When is business personal?

For many of us, the dividing line between work-life and home-life isn’t as defined as it once was. More people are working from home, either full time or part time, and the concept of 9-to-5, no exceptions, is quickly leaving the modern workplace. We don’t want to miss soccer games and piano recitals; we want the flexibility of getting the work done at times that work best for us.

But the blurry lines affect more than just having a flexible work schedule; it also affects our ability to determine what is appropriate to share with our co-workers, clients and customers, and on social media. If we never share anything about our personal lives at work, we’re seen as distant and hard to read. If we share too much, we’re seen as having no boundaries. Where is the balance?

I’m a firm believer that people want to know whom they’re doing business with. They want a sense of your values, your interests, and even your family life. It makes them feel more comfortable and more confident in working with you; they don’t want to feel like you’re hiding something. But it’s also important to be selective and mindful of what you disclose and how much, especially when it comes to social media.

I encourage you to refer back to your branding worksheet (if you haven’t filled that out yet, do that now!)

Click here for your personal branding worksheet

What are the brand values you want to convey? What aspects of your personal life reinforce those values? For example, if you advocate for the “laptop lifestyle,” then sharing photos and stories from your travels would reinforce that brand, whereas if you worked with corporate clients on navigating their workplace, that content may have them doubting your ability to relate to their environment. As an entrepreneur, I share content from the #remotelife and am open about my flexible schedule, and now that I’m consulting and collaborating with more work-at-home moms, I’ve become more open about my family life. My wife is an advocate for parents to have meaningful roles within a corporation, so she leads by example and makes it known when she’s taking off early to go to an event at our son’s school or for a doctor’s appointment, rather than quietly blocking off her calendar and sneaking out of the office. She’s also passionate about philanthropy, so she openly shares about her activities with the Ronald McDonald House and other charities, and isn’t shy about including her company in her volunteering and fundraising efforts.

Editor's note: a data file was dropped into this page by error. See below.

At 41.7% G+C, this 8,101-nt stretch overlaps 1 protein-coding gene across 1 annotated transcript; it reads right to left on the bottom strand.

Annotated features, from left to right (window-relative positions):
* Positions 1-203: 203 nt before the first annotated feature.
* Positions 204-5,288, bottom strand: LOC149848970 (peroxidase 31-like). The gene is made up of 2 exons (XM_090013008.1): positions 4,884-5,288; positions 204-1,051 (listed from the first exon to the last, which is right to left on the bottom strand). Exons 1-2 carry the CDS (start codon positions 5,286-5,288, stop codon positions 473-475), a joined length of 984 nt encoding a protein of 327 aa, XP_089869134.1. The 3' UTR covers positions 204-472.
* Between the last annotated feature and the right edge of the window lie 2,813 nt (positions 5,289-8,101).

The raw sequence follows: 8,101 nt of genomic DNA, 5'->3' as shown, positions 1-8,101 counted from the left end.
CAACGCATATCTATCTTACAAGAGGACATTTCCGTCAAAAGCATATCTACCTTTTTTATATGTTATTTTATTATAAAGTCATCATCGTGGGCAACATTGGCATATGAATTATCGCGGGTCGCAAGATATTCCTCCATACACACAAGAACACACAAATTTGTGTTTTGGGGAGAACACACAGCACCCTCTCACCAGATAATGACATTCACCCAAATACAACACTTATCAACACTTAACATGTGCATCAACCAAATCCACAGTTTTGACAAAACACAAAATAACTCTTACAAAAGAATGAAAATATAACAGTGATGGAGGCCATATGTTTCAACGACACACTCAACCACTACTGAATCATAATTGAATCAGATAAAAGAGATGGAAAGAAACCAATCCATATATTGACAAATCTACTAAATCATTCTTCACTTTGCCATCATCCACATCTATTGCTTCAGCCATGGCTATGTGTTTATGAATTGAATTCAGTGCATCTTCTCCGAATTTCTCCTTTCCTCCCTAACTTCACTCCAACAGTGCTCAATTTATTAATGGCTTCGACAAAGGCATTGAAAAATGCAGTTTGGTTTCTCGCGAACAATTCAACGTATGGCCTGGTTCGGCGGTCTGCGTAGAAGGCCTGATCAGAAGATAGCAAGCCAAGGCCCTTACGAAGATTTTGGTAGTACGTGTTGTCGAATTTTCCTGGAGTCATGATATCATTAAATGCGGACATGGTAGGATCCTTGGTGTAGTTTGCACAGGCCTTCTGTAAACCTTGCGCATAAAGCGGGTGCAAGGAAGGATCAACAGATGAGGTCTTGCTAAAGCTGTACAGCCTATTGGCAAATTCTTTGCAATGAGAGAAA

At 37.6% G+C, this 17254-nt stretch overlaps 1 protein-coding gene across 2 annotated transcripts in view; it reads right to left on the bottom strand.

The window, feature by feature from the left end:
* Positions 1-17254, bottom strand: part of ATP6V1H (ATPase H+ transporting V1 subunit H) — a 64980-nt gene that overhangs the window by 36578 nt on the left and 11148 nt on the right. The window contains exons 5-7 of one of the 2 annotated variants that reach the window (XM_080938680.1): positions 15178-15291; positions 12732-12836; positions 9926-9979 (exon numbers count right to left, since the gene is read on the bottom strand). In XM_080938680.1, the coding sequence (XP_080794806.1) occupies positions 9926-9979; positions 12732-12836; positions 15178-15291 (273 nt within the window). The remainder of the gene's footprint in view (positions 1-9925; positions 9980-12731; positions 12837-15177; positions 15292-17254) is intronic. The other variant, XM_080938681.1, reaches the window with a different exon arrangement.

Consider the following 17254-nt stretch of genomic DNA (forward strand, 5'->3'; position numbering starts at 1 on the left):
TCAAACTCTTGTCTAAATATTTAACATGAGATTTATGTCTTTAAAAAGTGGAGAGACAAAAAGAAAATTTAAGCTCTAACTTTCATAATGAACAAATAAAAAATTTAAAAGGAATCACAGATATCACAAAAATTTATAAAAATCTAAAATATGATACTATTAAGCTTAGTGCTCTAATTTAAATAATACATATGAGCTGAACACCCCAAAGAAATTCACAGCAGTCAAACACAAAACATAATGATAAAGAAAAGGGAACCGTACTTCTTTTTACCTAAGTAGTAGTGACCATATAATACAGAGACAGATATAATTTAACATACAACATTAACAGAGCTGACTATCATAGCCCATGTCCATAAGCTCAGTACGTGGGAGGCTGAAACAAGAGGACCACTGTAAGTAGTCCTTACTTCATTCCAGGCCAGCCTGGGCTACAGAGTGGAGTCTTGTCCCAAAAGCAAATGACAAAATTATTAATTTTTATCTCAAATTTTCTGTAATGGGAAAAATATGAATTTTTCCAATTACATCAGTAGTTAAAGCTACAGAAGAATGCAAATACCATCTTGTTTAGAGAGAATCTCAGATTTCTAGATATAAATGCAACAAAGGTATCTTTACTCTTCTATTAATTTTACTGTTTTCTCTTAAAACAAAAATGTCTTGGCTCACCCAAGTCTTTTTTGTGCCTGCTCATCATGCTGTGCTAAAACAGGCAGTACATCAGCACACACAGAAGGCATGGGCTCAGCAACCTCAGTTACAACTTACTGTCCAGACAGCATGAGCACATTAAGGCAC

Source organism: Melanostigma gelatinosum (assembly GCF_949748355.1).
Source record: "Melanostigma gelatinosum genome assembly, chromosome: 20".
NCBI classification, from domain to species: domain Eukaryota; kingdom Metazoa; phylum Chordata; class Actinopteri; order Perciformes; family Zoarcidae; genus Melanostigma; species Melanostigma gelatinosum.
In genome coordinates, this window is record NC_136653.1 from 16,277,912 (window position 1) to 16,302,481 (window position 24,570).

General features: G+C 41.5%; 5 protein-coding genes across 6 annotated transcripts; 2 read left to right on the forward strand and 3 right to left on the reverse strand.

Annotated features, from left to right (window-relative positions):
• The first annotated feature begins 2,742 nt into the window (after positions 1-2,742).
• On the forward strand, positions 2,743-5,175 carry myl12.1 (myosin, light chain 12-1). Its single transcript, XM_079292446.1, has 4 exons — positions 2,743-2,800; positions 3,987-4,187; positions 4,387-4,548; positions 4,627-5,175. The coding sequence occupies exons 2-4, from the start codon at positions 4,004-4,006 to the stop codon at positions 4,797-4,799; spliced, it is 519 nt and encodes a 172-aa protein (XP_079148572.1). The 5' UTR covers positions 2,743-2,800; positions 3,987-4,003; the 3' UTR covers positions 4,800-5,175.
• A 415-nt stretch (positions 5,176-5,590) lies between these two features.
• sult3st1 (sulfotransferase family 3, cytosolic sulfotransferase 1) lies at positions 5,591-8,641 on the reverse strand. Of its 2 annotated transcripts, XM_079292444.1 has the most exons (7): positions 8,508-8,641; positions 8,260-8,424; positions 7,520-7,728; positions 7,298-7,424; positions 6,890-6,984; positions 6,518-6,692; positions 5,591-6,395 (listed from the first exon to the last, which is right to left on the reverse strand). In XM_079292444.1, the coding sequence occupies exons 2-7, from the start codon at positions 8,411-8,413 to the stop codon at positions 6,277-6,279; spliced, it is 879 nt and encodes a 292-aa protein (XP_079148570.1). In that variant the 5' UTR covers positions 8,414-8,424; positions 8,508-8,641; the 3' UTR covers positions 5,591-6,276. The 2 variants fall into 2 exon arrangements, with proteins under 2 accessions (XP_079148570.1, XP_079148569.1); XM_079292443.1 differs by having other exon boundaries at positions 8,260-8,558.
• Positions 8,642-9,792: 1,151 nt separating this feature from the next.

Completely separating your work-life and home-life is a disservice to your professional relationships, but so is removing the filter completely. Open up about the aspects of your private life that reinforce your personal brand and your brand values, and anything that doesn’t, you can keep to yourself.

Still not quite sure what personal content you should be sharing in your personal life? Check out this blog post: Developing a Content Strategy for Your Personal Brand.

Click here for your personal branding worksheet

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